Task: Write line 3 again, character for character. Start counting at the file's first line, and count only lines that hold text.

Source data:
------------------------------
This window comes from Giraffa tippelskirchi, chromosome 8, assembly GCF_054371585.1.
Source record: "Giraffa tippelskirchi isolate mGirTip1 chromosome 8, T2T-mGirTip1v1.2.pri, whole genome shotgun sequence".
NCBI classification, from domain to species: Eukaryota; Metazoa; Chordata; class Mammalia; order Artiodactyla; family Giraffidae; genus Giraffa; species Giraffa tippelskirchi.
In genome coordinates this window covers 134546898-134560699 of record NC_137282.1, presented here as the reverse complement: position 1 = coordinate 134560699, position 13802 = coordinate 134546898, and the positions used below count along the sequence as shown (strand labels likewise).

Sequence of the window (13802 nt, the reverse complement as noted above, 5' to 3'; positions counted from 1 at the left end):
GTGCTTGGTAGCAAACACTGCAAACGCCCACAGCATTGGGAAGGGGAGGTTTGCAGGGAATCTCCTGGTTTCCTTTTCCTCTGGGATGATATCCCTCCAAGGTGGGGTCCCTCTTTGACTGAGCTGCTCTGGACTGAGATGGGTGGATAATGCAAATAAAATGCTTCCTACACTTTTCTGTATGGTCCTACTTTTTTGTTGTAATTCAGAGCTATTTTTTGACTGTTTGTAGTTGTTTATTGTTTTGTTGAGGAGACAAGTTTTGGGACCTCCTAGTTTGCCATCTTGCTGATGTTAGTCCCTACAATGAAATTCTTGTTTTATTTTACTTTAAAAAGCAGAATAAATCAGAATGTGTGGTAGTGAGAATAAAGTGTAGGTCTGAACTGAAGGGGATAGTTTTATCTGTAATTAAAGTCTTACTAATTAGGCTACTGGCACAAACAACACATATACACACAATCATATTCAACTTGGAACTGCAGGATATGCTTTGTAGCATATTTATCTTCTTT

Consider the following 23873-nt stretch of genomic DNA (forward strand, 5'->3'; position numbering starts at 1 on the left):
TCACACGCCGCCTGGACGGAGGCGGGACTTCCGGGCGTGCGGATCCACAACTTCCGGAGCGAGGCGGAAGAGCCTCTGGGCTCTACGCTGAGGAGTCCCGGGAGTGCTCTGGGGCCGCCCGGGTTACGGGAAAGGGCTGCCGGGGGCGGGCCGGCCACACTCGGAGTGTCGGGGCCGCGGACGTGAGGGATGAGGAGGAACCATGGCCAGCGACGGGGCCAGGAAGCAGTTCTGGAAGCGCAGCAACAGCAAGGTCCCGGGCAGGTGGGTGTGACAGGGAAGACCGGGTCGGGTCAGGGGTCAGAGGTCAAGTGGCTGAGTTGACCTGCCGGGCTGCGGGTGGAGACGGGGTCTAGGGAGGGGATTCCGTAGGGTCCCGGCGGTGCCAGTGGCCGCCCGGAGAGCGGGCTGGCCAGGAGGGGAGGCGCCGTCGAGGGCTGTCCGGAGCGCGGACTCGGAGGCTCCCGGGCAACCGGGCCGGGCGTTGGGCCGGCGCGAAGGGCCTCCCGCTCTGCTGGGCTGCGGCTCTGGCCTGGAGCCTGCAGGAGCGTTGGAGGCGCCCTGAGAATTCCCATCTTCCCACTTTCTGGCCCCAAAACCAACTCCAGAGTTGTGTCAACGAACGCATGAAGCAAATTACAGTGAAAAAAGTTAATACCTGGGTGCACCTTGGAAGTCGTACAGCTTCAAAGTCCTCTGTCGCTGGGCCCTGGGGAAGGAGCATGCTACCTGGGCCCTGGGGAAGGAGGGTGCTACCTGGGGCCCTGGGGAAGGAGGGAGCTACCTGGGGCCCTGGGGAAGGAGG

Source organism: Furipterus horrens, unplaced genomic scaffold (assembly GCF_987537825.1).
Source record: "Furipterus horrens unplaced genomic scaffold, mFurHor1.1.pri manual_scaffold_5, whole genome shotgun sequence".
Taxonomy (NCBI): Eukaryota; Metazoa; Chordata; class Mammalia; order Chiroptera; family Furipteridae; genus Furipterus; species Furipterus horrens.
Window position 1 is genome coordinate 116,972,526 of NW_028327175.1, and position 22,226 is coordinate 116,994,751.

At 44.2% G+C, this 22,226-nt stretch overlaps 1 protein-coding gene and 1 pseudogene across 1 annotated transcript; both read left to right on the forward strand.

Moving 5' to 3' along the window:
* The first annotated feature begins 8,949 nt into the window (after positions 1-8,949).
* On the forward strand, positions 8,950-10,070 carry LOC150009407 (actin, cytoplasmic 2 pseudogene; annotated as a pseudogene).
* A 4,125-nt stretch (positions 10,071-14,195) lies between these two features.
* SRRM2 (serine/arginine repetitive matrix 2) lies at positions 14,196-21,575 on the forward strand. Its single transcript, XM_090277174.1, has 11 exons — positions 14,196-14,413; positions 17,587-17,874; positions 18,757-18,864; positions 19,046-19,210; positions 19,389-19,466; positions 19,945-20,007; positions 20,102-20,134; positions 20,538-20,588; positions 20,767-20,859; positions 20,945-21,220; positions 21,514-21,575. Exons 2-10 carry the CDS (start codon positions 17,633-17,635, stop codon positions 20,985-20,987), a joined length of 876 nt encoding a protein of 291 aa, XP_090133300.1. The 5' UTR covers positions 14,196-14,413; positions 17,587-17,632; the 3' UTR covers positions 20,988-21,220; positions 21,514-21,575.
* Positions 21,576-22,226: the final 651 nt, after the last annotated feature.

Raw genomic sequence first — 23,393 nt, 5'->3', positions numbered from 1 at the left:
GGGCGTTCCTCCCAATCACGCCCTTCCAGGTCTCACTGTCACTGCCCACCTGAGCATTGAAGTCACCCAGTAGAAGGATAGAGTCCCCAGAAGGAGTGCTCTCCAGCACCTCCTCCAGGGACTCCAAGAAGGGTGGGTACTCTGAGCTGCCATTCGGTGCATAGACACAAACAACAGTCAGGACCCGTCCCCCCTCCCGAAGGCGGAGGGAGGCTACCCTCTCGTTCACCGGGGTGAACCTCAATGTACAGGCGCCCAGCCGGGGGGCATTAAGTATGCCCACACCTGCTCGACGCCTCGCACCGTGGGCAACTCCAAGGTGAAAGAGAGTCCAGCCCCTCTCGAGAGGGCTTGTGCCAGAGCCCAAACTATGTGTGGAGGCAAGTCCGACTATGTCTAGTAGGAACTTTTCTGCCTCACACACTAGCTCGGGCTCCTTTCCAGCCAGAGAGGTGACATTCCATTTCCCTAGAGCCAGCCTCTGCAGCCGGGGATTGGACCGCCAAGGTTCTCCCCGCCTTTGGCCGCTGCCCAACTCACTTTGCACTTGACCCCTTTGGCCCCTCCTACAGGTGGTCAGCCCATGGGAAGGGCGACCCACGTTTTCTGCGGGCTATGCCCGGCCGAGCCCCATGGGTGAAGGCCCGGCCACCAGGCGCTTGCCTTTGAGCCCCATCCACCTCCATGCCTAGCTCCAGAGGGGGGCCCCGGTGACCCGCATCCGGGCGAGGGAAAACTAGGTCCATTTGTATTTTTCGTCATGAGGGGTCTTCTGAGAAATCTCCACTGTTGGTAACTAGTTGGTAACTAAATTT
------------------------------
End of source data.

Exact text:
NCBI classification, from domain to species: Eukaryota; Metazoa; Chordata; class Mammalia; order Artiodactyla; family Giraffidae; genus Giraffa; species Giraffa tippelskirchi.